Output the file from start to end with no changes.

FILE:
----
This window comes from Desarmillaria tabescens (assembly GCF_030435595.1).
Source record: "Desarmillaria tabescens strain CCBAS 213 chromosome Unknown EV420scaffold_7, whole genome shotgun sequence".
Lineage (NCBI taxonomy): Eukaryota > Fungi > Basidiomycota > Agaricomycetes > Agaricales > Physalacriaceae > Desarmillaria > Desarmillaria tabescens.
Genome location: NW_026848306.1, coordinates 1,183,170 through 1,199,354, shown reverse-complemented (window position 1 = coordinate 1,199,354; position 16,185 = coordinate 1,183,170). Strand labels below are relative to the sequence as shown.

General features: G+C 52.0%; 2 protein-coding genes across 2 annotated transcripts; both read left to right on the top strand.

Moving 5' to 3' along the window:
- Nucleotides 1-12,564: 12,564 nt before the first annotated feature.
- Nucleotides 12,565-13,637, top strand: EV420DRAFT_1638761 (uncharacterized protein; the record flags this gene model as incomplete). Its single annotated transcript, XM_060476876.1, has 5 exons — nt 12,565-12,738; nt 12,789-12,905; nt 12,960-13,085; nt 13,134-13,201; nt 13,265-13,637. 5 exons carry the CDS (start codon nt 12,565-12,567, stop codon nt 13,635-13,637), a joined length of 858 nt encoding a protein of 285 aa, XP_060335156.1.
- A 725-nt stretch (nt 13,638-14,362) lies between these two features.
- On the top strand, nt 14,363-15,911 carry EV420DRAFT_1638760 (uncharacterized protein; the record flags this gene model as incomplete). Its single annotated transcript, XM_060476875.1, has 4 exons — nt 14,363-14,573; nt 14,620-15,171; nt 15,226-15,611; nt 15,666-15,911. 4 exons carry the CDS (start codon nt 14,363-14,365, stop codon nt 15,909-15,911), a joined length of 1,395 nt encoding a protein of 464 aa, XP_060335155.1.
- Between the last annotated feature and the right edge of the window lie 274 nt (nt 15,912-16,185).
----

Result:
This window comes from Desarmillaria tabescens (assembly GCF_030435595.1).
Source record: "Desarmillaria tabescens strain CCBAS 213 chromosome Unknown EV420scaffold_7, whole genome shotgun sequence".
Lineage (NCBI taxonomy): Eukaryota > Fungi > Basidiomycota > Agaricomycetes > Agaricales > Physalacriaceae > Desarmillaria > Desarmillaria tabescens.
Genome location: NW_026848306.1, coordinates 1,183,170 through 1,199,354, shown reverse-complemented (window position 1 = coordinate 1,199,354; position 16,185 = coordinate 1,183,170). Strand labels below are relative to the sequence as shown.

General features: G+C 52.0%; 2 protein-coding genes across 2 annotated transcripts; both read left to right on the top strand.

Moving 5' to 3' along the window:
- Nucleotides 1-12,564: 12,564 nt before the first annotated feature.
- Nucleotides 12,565-13,637, top strand: EV420DRAFT_1638761 (uncharacterized protein; the record flags this gene model as incomplete). Its single annotated transcript, XM_060476876.1, has 5 exons — nt 12,565-12,738; nt 12,789-12,905; nt 12,960-13,085; nt 13,134-13,201; nt 13,265-13,637. 5 exons carry the CDS (start codon nt 12,565-12,567, stop codon nt 13,635-13,637), a joined length of 858 nt encoding a protein of 285 aa, XP_060335156.1.
- A 725-nt stretch (nt 13,638-14,362) lies between these two features.
- On the top strand, nt 14,363-15,911 carry EV420DRAFT_1638760 (uncharacterized protein; the record flags this gene model as incomplete). Its single annotated transcript, XM_060476875.1, has 4 exons — nt 14,363-14,573; nt 14,620-15,171; nt 15,226-15,611; nt 15,666-15,911. 4 exons carry the CDS (start codon nt 14,363-14,365, stop codon nt 15,909-15,911), a joined length of 1,395 nt encoding a protein of 464 aa, XP_060335155.1.
- Between the last annotated feature and the right edge of the window lie 274 nt (nt 15,912-16,185).